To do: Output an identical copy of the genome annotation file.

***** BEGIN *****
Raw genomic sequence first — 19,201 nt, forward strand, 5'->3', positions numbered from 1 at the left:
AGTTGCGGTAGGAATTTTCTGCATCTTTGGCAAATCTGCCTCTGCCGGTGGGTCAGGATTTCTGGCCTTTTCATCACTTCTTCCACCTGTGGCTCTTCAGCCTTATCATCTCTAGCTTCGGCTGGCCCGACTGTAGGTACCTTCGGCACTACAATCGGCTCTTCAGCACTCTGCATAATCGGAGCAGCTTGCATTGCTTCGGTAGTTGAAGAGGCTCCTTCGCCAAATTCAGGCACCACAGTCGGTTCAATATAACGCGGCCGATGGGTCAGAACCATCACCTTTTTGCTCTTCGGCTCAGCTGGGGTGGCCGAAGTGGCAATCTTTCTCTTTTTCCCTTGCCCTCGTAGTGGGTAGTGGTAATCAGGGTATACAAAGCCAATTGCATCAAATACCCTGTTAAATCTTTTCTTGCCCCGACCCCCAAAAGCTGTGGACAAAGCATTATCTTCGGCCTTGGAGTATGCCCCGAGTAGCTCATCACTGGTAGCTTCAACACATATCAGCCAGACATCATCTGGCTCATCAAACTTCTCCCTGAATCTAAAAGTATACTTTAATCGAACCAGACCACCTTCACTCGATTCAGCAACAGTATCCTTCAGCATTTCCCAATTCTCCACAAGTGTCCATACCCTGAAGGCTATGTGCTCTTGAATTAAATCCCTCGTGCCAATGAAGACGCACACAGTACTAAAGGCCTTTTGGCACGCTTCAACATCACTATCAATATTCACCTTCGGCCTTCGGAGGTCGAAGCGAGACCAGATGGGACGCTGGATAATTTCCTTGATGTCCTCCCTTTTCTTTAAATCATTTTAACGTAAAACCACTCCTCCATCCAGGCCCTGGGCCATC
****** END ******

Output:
Raw genomic sequence first — 19,201 nt, forward strand, 5'->3', positions numbered from 1 at the left:
AGTTGCGGTAGGAATTTTCTGCATCTTTGGCAAATCTGCCTCTGCCGGTGGGTCAGGATTTCTGGCCTTTTCATCACTTCTTCCACCTGTGGCTCTTCAGCCTTATCATCTCTAGCTTCGGCTGGCCCGACTGTAGGTACCTTCGGCACTACAATCGGCTCTTCAGCACTCTGCATAATCGGAGCAGCTTGCATTGCTTCGGTAGTTGAAGAGGCTCCTTCGCCAAATTCAGGCACCACAGTCGGTTCAATATAACGCGGCCGATGGGTCAGAACCATCACCTTTTTGCTCTTCGGCTCAGCTGGGGTGGCCGAAGTGGCAATCTTTCTCTTTTTCCCTTGCCCTCGTAGTGGGTAGTGGTAATCAGGGTATACAAAGCCAATTGCATCAAATACCCTGTTAAATCTTTTCTTGCCCCGACCCCCAAAAGCTGTGGACAAAGCATTATCTTCGGCCTTGGAGTATGCCCCGAGTAGCTCATCACTGGTAGCTTCAACACATATCAGCCAGACATCATCTGGCTCATCAAACTTCTCCCTGAATCTAAAAGTATACTTTAATCGAACCAGACCACCTTCACTCGATTCAGCAACAGTATCCTTCAGCATTTCCCAATTCTCCACAAGTGTCCATACCCTGAAGGCTATGTGCTCTTGAATTAAATCCCTCGTGCCAATGAAGACGCACACAGTACTAAAGGCCTTTTGGCACGCTTCAACATCACTATCAATATTCACCTTCGGCCTTCGGAGGTCGAAGCGAGACCAGATGGGACGCTGGATAATTTCCTTGATGTCCTCCCTTTTCTTTAAATCATTTTAACGTAAAACCACTCCTCCATCCAGGCCCTGGGCCATC